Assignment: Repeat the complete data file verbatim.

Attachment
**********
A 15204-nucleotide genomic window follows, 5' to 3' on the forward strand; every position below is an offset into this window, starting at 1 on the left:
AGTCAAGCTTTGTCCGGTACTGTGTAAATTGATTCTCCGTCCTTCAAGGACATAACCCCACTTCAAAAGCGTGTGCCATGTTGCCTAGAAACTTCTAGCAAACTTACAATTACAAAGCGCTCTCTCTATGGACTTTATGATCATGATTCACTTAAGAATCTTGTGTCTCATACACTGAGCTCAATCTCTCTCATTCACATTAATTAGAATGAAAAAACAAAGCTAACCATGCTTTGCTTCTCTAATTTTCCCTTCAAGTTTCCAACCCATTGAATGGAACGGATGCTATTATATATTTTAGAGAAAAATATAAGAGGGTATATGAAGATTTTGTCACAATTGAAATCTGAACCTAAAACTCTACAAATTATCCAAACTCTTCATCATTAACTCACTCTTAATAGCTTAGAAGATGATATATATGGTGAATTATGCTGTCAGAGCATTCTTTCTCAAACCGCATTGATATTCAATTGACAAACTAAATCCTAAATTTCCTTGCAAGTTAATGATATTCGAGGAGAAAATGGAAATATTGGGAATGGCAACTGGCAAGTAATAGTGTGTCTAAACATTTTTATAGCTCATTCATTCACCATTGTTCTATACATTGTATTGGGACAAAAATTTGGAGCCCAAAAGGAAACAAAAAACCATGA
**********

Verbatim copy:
A 15204-nucleotide genomic window follows, 5' to 3' on the forward strand; every position below is an offset into this window, starting at 1 on the left:
AGTCAAGCTTTGTCCGGTACTGTGTAAATTGATTCTCCGTCCTTCAAGGACATAACCCCACTTCAAAAGCGTGTGCCATGTTGCCTAGAAACTTCTAGCAAACTTACAATTACAAAGCGCTCTCTCTATGGACTTTATGATCATGATTCACTTAAGAATCTTGTGTCTCATACACTGAGCTCAATCTCTCTCATTCACATTAATTAGAATGAAAAAACAAAGCTAACCATGCTTTGCTTCTCTAATTTTCCCTTCAAGTTTCCAACCCATTGAATGGAACGGATGCTATTATATATTTTAGAGAAAAATATAAGAGGGTATATGAAGATTTTGTCACAATTGAAATCTGAACCTAAAACTCTACAAATTATCCAAACTCTTCATCATTAACTCACTCTTAATAGCTTAGAAGATGATATATATGGTGAATTATGCTGTCAGAGCATTCTTTCTCAAACCGCATTGATATTCAATTGACAAACTAAATCCTAAATTTCCTTGCAAGTTAATGATATTCGAGGAGAAAATGGAAATATTGGGAATGGCAACTGGCAAGTAATAGTGTGTCTAAACATTTTTATAGCTCATTCATTCACCATTGTTCTATACATTGTATTGGGACAAAAATTTGGAGCCCAAAAGGAAACAAAAAACCATGA